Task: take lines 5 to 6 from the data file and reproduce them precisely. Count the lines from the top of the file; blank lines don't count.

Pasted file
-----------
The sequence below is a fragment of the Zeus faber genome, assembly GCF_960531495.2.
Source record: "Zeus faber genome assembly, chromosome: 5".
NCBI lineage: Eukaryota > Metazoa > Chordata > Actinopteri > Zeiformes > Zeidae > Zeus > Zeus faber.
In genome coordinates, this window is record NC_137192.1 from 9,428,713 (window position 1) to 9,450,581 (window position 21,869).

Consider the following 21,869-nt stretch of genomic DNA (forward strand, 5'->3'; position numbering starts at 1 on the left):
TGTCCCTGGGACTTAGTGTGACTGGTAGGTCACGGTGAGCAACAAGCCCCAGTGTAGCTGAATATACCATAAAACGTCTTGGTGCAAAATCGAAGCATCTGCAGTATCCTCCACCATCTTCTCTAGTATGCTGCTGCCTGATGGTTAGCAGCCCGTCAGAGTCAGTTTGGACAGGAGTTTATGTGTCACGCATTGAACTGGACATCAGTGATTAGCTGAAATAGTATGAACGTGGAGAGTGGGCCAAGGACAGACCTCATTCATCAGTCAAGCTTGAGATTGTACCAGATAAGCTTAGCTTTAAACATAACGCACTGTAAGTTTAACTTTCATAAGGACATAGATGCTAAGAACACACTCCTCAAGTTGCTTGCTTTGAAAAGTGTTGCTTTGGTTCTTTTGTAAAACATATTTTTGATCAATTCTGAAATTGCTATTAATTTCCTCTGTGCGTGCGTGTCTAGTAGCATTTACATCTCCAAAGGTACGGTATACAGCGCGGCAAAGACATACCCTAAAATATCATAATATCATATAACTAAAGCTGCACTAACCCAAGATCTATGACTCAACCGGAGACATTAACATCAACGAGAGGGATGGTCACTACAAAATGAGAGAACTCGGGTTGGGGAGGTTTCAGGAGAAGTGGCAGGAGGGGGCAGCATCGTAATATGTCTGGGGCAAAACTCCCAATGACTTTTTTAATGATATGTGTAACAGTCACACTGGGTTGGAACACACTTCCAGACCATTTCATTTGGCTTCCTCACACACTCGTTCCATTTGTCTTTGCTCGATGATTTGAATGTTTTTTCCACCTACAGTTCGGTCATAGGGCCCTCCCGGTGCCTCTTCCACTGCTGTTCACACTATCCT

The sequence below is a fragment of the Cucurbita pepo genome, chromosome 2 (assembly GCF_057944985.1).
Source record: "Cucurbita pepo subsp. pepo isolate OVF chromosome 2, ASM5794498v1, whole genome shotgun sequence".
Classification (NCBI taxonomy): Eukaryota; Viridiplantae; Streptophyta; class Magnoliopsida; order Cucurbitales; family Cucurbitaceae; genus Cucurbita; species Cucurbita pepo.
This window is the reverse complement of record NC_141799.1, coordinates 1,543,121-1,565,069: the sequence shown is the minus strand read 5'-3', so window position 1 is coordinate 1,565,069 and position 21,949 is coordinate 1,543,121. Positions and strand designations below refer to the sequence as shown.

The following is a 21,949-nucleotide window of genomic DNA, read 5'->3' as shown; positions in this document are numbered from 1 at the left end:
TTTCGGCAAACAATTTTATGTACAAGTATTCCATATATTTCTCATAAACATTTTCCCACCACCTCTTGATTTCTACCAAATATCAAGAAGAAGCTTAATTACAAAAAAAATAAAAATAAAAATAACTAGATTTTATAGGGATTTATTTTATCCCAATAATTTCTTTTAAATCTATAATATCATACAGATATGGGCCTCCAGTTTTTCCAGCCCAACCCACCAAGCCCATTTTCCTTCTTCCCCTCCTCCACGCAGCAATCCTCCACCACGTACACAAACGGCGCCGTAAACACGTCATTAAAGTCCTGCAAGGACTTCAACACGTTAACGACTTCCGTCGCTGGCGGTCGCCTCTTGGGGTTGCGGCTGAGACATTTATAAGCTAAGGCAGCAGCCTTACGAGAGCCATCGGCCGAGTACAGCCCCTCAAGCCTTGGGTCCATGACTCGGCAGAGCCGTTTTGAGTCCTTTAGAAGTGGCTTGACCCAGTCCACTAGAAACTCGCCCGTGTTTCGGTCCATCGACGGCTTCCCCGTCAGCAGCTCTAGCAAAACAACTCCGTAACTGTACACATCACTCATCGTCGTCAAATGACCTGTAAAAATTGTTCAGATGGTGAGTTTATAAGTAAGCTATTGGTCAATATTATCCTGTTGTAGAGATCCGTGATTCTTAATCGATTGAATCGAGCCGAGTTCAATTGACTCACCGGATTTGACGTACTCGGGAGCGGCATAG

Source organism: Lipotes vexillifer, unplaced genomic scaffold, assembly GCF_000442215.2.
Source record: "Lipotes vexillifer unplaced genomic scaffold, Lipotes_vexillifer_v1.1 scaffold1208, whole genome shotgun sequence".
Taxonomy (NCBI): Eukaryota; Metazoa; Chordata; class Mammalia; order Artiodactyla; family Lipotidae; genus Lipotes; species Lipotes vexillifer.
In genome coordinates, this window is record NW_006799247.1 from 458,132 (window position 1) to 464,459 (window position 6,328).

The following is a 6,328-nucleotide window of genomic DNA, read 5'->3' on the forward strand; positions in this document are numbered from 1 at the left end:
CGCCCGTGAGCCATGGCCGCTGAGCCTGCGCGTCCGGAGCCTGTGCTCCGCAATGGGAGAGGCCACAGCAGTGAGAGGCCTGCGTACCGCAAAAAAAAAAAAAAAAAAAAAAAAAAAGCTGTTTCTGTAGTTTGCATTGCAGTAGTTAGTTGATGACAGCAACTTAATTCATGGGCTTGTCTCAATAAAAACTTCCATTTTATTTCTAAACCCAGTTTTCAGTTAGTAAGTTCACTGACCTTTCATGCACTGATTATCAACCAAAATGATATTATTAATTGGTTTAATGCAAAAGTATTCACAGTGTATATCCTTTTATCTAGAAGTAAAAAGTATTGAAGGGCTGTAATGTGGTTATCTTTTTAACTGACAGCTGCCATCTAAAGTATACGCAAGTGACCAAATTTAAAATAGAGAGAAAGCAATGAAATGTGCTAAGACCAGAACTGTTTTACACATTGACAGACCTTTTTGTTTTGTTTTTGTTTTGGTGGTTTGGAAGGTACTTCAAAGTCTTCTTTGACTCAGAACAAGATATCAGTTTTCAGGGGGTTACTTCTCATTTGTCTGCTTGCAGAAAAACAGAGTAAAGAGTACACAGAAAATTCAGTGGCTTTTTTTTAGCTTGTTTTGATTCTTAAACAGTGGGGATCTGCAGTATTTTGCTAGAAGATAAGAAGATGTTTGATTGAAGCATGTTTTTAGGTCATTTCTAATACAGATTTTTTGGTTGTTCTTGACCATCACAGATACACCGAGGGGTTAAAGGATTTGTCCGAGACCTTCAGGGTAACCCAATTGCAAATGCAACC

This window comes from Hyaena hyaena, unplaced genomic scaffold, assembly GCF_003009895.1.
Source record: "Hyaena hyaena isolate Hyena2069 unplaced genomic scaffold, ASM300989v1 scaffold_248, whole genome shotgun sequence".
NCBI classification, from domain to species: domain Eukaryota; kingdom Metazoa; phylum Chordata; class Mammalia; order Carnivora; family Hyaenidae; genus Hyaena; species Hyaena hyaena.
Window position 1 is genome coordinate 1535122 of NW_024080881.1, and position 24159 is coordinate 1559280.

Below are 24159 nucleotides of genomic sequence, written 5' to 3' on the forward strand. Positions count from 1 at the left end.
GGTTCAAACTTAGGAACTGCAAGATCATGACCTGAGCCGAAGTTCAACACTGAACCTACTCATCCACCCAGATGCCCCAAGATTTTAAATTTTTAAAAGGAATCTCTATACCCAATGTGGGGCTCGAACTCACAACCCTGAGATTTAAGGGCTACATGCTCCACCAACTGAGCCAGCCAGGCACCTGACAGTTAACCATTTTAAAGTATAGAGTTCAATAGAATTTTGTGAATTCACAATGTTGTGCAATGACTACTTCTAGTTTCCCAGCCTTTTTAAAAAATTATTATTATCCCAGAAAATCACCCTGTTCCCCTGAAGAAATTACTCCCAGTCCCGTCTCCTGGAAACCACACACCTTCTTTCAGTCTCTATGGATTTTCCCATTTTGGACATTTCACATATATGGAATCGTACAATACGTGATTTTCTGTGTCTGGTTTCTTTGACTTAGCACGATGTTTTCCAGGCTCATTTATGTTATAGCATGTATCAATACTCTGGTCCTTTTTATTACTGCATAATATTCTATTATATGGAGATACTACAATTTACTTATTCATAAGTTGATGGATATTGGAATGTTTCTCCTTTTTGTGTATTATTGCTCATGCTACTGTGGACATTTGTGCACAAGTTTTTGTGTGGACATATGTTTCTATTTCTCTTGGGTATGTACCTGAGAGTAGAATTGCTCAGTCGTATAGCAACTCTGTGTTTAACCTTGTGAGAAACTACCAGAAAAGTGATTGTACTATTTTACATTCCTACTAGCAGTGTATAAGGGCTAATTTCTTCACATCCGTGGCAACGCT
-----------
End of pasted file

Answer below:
Consider the following 21,869-nt stretch of genomic DNA (forward strand, 5'->3'; position numbering starts at 1 on the left):
TGTCCCTGGGACTTAGTGTGACTGGTAGGTCACGGTGAGCAACAAGCCCCAGTGTAGCTGAATATACCATAAAACGTCTTGGTGCAAAATCGAAGCATCTGCAGTATCCTCCACCATCTTCTCTAGTATGCTGCTGCCTGATGGTTAGCAGCCCGTCAGAGTCAGTTTGGACAGGAGTTTATGTGTCACGCATTGAACTGGACATCAGTGATTAGCTGAAATAGTATGAACGTGGAGAGTGGGCCAAGGACAGACCTCATTCATCAGTCAAGCTTGAGATTGTACCAGATAAGCTTAGCTTTAAACATAACGCACTGTAAGTTTAACTTTCATAAGGACATAGATGCTAAGAACACACTCCTCAAGTTGCTTGCTTTGAAAAGTGTTGCTTTGGTTCTTTTGTAAAACATATTTTTGATCAATTCTGAAATTGCTATTAATTTCCTCTGTGCGTGCGTGTCTAGTAGCATTTACATCTCCAAAGGTACGGTATACAGCGCGGCAAAGACATACCCTAAAATATCATAATATCATATAACTAAAGCTGCACTAACCCAAGATCTATGACTCAACCGGAGACATTAACATCAACGAGAGGGATGGTCACTACAAAATGAGAGAACTCGGGTTGGGGAGGTTTCAGGAGAAGTGGCAGGAGGGGGCAGCATCGTAATATGTCTGGGGCAAAACTCCCAATGACTTTTTTAATGATATGTGTAACAGTCACACTGGGTTGGAACACACTTCCAGACCATTTCATTTGGCTTCCTCACACACTCGTTCCATTTGTCTTTGCTCGATGATTTGAATGTTTTTTCCACCTACAGTTCGGTCATAGGGCCCTCCCGGTGCCTCTTCCACTGCTGTTCACACTATCCT